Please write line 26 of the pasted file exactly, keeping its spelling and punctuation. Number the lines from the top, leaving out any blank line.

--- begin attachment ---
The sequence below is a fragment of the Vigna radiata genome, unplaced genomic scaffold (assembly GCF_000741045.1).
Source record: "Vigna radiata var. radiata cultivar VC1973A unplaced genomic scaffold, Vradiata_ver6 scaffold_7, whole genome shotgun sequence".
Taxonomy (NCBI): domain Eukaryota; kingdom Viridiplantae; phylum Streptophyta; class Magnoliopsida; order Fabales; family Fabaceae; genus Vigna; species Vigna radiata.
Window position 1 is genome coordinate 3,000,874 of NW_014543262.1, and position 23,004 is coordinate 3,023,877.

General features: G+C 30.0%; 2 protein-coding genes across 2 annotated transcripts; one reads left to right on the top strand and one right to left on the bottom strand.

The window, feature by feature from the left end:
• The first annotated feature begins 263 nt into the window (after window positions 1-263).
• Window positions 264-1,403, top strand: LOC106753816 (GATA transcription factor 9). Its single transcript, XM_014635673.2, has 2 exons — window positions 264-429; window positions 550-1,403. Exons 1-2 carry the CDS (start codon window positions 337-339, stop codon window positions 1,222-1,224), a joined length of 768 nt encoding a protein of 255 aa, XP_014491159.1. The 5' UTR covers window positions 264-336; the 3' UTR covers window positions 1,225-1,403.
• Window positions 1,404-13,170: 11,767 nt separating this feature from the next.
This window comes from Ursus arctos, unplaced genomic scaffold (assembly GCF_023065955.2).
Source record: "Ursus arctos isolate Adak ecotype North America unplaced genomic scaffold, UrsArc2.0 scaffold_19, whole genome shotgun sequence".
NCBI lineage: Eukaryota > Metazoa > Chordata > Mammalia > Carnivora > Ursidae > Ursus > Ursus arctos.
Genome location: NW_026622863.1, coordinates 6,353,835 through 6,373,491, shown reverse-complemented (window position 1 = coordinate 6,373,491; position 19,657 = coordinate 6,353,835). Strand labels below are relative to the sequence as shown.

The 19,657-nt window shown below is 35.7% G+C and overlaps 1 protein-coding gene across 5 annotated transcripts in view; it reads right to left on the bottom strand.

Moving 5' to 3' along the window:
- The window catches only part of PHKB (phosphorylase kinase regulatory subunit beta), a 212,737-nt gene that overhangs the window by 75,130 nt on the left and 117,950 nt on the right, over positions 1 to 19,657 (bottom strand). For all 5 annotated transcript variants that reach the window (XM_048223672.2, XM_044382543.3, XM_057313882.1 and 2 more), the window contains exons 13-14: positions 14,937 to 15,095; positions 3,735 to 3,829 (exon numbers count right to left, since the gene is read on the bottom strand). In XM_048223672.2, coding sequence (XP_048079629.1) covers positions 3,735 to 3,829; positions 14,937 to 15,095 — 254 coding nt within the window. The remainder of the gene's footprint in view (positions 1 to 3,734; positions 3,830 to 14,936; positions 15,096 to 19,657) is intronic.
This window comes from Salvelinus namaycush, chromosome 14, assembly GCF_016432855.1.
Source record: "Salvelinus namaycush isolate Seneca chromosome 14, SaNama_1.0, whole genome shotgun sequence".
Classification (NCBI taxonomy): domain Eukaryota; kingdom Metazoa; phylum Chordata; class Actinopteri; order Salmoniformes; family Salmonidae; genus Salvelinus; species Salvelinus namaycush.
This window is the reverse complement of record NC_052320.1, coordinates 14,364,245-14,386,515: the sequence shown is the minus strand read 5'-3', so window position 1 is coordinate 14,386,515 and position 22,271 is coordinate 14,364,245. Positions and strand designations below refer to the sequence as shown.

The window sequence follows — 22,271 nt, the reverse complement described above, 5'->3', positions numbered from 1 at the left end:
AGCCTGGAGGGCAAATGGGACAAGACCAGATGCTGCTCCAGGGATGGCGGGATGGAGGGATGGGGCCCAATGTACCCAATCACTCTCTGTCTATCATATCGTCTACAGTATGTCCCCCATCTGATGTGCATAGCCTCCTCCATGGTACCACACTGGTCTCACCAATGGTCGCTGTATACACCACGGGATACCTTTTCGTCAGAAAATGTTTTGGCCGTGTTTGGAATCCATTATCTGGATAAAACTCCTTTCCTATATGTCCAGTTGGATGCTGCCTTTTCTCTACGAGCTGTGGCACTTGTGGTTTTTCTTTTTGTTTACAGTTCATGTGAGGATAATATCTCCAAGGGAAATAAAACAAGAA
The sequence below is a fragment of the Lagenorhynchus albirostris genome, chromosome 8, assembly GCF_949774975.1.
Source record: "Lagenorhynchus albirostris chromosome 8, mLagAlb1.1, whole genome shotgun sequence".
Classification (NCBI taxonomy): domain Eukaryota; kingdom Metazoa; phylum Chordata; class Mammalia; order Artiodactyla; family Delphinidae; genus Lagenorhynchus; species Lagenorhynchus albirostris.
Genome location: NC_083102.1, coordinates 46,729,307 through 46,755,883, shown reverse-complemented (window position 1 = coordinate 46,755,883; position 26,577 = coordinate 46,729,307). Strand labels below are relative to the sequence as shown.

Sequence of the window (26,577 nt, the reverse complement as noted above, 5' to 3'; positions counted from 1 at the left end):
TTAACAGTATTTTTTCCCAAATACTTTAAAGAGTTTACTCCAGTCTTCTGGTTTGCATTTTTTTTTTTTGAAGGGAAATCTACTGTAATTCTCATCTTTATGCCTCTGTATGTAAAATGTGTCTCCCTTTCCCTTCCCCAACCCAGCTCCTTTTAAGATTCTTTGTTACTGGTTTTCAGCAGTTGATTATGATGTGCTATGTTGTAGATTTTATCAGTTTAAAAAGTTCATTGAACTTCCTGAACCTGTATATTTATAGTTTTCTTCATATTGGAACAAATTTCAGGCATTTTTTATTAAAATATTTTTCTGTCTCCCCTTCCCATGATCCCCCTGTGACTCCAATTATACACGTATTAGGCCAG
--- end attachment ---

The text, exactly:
Genome location: NC_083102.1, coordinates 46,729,307 through 46,755,883, shown reverse-complemented (window position 1 = coordinate 46,755,883; position 26,577 = coordinate 46,729,307). Strand labels below are relative to the sequence as shown.